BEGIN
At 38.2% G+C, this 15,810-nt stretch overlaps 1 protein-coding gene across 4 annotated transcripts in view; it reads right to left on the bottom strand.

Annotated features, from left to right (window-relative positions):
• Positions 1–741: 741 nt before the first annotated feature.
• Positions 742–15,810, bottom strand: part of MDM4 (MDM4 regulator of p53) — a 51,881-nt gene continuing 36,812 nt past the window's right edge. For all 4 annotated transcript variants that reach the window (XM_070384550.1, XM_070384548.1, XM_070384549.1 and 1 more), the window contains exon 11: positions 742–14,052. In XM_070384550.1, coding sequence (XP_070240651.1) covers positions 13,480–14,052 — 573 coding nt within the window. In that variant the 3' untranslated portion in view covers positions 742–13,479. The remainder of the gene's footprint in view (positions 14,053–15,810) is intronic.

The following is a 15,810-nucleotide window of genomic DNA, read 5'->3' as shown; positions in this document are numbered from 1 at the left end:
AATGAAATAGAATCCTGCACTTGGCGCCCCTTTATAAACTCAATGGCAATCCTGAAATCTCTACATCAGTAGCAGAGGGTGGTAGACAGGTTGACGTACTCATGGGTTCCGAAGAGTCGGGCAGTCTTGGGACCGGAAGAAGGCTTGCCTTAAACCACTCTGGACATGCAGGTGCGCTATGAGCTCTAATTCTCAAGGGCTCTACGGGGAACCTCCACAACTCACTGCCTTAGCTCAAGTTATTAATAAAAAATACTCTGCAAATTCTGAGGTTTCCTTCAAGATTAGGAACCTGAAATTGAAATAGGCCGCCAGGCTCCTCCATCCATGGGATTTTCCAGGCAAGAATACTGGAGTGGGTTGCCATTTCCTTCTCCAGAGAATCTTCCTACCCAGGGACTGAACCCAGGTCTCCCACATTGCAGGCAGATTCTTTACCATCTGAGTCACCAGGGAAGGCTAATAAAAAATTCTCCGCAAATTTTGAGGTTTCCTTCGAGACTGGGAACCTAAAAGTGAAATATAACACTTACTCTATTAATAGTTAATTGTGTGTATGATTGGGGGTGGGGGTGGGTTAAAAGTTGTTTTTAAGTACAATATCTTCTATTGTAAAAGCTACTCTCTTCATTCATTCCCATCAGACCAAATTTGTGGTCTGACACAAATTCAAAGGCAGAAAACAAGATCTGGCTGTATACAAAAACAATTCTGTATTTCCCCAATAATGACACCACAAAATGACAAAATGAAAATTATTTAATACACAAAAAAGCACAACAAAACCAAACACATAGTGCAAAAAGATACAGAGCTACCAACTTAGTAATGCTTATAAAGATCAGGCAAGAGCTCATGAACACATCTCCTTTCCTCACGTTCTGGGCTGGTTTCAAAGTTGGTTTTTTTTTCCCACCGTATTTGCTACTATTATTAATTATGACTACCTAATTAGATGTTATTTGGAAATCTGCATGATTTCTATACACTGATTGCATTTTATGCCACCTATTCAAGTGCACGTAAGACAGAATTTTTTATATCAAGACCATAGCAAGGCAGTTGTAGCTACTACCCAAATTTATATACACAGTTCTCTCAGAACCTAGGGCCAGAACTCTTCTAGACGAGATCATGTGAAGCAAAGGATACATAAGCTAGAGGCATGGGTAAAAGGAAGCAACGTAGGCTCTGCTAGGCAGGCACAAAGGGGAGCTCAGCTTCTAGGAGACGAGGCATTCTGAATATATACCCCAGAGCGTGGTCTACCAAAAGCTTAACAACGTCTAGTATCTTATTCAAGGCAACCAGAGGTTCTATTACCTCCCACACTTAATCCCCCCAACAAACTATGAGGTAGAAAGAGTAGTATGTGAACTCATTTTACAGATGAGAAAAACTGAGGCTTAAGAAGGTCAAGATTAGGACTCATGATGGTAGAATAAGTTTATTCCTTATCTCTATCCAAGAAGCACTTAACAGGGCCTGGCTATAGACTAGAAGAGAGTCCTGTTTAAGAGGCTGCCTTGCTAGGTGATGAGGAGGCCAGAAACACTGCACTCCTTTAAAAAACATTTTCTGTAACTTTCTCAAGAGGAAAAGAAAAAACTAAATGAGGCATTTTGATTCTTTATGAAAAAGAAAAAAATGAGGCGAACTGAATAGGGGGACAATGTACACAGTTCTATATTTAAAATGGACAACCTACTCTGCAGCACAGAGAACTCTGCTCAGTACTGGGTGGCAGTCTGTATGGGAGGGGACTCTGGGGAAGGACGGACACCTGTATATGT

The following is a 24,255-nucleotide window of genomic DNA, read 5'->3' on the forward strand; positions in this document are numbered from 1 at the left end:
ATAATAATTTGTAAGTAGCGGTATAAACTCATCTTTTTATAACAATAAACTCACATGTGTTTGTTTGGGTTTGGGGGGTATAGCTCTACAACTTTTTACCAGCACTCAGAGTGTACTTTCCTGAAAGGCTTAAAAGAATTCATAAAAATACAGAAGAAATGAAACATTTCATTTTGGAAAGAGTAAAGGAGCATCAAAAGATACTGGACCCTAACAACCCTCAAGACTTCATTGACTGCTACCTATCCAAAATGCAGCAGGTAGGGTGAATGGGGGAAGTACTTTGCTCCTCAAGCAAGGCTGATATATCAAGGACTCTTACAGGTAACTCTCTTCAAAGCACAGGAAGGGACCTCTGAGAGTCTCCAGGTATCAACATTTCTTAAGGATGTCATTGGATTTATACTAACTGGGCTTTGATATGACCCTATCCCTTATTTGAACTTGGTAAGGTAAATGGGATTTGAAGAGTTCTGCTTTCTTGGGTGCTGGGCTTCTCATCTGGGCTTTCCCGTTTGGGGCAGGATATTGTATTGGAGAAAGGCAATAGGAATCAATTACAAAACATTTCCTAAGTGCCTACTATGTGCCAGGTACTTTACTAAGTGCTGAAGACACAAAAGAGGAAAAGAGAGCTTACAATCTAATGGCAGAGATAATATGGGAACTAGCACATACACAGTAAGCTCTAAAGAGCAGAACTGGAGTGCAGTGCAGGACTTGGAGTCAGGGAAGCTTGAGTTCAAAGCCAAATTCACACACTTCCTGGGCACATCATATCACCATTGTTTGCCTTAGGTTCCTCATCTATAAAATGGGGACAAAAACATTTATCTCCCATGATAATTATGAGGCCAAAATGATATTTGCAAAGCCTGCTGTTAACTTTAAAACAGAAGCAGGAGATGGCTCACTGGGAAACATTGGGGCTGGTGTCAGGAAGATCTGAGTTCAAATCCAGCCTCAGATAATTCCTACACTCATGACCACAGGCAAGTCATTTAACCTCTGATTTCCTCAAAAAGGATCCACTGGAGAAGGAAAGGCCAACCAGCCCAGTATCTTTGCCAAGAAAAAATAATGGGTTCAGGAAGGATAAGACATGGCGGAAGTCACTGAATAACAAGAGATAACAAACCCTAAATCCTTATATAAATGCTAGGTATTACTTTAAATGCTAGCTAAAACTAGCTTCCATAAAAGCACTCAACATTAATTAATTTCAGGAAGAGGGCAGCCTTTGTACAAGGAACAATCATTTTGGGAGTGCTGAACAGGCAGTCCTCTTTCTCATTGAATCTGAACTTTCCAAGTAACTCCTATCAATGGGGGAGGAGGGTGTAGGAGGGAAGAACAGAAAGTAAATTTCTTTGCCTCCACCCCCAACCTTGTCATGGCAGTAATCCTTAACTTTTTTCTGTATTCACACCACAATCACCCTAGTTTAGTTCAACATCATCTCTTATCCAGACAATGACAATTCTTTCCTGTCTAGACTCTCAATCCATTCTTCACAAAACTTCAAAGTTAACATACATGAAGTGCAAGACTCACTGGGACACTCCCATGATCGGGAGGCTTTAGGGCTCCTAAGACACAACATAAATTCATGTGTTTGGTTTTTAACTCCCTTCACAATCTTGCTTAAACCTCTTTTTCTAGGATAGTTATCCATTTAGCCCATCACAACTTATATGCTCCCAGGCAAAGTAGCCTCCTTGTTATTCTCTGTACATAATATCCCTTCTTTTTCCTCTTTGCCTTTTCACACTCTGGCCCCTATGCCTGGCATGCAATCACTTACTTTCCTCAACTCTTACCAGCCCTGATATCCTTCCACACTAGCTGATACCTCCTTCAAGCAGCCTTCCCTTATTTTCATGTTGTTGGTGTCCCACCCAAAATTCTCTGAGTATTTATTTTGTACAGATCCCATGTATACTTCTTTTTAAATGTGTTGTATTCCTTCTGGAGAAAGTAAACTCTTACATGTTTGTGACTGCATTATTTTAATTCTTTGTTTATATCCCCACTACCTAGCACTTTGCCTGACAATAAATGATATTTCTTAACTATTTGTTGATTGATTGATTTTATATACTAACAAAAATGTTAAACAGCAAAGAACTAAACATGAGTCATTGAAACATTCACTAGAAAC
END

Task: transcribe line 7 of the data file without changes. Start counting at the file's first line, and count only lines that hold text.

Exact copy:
The following is a 24,255-nucleotide window of genomic DNA, read 5'->3' on the forward strand; positions in this document are numbered from 1 at the left end: